Health Anxiety and Online Health Information Seeking – Hypnotherapy in Ely & Newmarket
Health anxiety has always been a common type of anxiety that I help people with. In these days where things like heart issues and cancer are likely to have affected someone you know, and where our media is full of warnings about symptoms and requests for donations from health charities describing their work, someone with health anxiety can find that their worries and fears are never far from the forefront of their mind.
People with health anxiety describe to me how any physical symptom can start an anxious spiral that takes over and leads to excessive anxiety and worry about their health, along with fears about the impacts that would be there if they couldn’t work or needed care, or about how their family and others would cope if they died. That health anxiety can attach to any ache or pain, can be fired off by hearing of someone else’s health condition, or can be a sense of fear of dread about what if something was to happen.
And, of course, the physical symptoms you experience from health anxiety and worry can lead to heart palpitations, aches from being tense, a tight chest and other anxious symptoms. These physical sensations then in turn add more fuel to your anxiety as you worry that these are the signs of something being seriously wrong with you. That can then lead to you feeling even more anxious, experiencing even more anxious overthinking and feeling even worse.
The excessive worry from health anxiety can be about the likelihood of possibility of illness or a negative health issue, a heightened awareness and worry about bodily sensations and a sense of catastrophising that a physical sensation (even a normal bodily sensation) is something threatening and dangerous.
The pandemic with all of it’s warnings, uncertainty, fear and information (as well as mis-information) certainly exacerbated health anxiety for many people. Particularly in the early days when everything was unclear and there were pictures of hospital beds full of sick people and daily reports of high levels of illness and death. Now, of course, there can still be worry about covid and long covid, what could happen if you got ill and a worry about any physical symptoms you may notice. And alongside this, there are the ever present risks and dread of cancer, heart disease, heart attacks and so on that for someone with health anxiety can surface and be triggered by anything health related.
And these days, someone with health anxiety is likely to head over to the internet to search out information about what they are feeling and experiencing. Now the internet can be a fantastic resource for finding out about all sorts of things, yet, as anyone who has ever done it knows, relying on ‘Dr Google’ and trying to self diagnose online can easily become problematic and counter productive.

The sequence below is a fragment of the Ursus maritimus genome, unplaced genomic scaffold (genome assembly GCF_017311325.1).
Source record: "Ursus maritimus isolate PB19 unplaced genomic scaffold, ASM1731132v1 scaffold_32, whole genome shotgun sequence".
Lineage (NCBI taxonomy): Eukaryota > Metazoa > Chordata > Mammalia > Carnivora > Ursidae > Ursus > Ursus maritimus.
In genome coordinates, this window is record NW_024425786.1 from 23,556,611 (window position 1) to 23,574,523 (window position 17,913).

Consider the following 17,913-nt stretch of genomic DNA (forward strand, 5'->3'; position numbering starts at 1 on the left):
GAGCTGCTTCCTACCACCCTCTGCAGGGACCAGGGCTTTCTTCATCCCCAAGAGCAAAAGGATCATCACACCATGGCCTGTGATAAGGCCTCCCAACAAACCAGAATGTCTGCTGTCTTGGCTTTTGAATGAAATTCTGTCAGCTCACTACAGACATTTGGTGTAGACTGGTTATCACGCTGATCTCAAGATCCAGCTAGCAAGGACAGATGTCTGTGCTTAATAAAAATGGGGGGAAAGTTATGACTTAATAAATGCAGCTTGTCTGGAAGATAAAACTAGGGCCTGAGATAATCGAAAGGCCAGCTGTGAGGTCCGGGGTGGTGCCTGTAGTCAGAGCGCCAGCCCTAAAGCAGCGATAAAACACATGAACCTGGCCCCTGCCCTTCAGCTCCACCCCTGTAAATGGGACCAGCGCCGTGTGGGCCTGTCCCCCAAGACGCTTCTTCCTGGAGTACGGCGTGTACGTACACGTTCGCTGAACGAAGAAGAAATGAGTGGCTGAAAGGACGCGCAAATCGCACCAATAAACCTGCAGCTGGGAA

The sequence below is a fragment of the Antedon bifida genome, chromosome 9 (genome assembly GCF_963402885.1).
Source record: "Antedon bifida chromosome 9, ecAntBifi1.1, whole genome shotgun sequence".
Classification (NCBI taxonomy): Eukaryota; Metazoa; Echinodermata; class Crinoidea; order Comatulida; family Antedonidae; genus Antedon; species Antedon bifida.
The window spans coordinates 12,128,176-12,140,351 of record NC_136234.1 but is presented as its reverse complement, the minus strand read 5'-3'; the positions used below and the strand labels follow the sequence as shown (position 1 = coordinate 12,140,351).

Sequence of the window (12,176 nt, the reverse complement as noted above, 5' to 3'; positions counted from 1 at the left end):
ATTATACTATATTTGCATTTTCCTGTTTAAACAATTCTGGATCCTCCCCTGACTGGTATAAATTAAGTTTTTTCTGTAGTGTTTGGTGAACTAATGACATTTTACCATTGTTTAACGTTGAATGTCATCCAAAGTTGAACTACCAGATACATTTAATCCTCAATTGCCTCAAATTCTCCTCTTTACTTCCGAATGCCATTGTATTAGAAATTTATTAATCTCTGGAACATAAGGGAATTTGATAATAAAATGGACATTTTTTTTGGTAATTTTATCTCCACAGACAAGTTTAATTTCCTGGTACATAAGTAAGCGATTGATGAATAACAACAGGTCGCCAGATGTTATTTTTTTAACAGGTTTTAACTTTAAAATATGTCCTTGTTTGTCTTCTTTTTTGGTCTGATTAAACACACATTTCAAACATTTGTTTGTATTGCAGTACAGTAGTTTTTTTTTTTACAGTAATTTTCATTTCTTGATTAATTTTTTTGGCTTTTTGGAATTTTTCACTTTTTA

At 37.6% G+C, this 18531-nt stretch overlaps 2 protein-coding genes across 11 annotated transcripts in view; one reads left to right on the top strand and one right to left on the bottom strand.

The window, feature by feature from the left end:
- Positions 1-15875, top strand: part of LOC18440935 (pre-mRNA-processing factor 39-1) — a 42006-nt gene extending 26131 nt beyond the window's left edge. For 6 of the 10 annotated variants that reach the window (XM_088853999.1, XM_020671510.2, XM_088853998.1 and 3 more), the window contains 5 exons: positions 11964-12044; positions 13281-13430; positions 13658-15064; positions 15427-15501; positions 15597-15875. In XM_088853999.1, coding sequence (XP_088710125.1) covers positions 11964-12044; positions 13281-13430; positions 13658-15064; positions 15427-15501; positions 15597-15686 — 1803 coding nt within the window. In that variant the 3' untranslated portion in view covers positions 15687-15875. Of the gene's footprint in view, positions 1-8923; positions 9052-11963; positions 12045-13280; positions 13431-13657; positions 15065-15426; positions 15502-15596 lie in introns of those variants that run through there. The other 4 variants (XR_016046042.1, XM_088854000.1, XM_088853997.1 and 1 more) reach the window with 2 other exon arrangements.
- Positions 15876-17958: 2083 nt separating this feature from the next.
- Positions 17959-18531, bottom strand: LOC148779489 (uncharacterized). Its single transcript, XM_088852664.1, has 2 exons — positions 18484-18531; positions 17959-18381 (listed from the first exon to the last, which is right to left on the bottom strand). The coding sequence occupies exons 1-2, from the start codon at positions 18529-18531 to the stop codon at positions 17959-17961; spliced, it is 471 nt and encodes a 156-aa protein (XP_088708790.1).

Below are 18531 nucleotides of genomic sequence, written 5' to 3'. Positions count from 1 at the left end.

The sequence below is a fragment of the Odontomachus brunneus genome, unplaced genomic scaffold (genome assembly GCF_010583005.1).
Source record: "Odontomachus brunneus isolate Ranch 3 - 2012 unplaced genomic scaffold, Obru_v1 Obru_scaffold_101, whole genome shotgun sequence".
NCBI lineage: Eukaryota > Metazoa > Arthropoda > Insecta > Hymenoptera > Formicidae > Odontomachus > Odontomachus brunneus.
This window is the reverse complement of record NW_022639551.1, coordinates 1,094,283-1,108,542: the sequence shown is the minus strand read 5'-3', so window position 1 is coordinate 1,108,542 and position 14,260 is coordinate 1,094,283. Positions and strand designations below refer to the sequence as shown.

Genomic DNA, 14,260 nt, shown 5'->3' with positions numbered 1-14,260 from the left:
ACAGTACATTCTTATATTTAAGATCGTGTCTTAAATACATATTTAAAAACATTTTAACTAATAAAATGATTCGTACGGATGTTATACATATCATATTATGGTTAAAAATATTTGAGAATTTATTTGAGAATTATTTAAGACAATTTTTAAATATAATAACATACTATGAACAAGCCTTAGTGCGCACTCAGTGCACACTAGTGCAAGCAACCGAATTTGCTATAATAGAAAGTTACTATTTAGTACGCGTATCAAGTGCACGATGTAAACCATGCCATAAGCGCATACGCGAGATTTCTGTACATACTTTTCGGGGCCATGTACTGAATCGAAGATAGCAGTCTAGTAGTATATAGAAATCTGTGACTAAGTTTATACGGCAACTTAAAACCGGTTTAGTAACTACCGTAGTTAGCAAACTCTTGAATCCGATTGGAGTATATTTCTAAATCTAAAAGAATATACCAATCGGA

Health Anxiety and Online Health Information
When you are struggling with health anxiety then you are likely to seek out some sort of reassurance that everything is ok. You may go and see your doctor (although equally your anxiety about possibly being told that there is something wrong with you may mean that you avoid finding out) in the hope they will tell you that all is ok. However, because of the nature of anxiety, even being told by a medical professional that there is nothing sinister going on may not be enough to stop the unwanted stream of anxious thoughts and feelings.
You may start to wonder if they’ve missed something or whether they were as thorough as needed in examining you. You may find that your mind starts to play out stories you’ve heard of people who were told by a medical professional that all was well, only to later find out that was incorrect. Your anxiety won’t allow any sense of logic to remind you how isolated and infrequently that actually happens. Those anxious thoughts and feelings simply swamp your ability to think rationally and clearly about things.
Whether or not your go to your doctor, the other main source of health information is the internet and searching online to try and understand what your symptoms may be. You may be seeking reassurance yet the descriptions of conditions are so vague and overlapping that pretty much any physical symptom can lead you down a path which suggests something serious, debilitating or fatal.
I’ve spoken before about how I once had a painful and sore knee from running and looked up the symptoms online to try and find out what was wrong with it. Pretty much every search suggested a need for surgery and months of rehabilitation before I’d even be able to walk comfortably again. That certainly freaked me out and so I went to a physio and was back running pain free within days. The internet is vague around most health things and can’t give you a personalised diagnosis, it can only suggest possibilities. Of course if that then motivates you to seek a professional opinion and help to resolve things then all to the good, yet if it just adds to fear and anxiety then it makes things even more problematic.